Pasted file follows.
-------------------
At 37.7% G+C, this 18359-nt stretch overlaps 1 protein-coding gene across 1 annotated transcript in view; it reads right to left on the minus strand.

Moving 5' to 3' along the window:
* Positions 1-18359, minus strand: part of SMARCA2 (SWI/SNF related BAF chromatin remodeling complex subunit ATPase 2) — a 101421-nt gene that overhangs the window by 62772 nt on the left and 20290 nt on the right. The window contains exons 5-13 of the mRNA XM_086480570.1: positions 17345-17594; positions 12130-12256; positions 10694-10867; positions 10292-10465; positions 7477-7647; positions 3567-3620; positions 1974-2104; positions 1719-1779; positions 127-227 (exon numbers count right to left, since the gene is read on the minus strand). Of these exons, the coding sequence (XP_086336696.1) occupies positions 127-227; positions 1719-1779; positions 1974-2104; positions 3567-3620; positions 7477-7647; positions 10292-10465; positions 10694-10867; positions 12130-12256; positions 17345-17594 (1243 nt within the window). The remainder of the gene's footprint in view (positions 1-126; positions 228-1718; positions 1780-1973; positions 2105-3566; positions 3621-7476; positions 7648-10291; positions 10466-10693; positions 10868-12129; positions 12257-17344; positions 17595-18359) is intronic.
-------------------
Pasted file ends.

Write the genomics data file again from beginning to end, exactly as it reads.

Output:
At 37.7% G+C, this 18359-nt stretch overlaps 1 protein-coding gene across 1 annotated transcript in view; it reads right to left on the minus strand.

Moving 5' to 3' along the window:
* Positions 1-18359, minus strand: part of SMARCA2 (SWI/SNF related BAF chromatin remodeling complex subunit ATPase 2) — a 101421-nt gene that overhangs the window by 62772 nt on the left and 20290 nt on the right. The window contains exons 5-13 of the mRNA XM_086480570.1: positions 17345-17594; positions 12130-12256; positions 10694-10867; positions 10292-10465; positions 7477-7647; positions 3567-3620; positions 1974-2104; positions 1719-1779; positions 127-227 (exon numbers count right to left, since the gene is read on the minus strand). Of these exons, the coding sequence (XP_086336696.1) occupies positions 127-227; positions 1719-1779; positions 1974-2104; positions 3567-3620; positions 7477-7647; positions 10292-10465; positions 10694-10867; positions 12130-12256; positions 17345-17594 (1243 nt within the window). The remainder of the gene's footprint in view (positions 1-126; positions 228-1718; positions 1780-1973; positions 2105-3566; positions 3621-7476; positions 7648-10291; positions 10466-10693; positions 10868-12129; positions 12257-17344; positions 17595-18359) is intronic.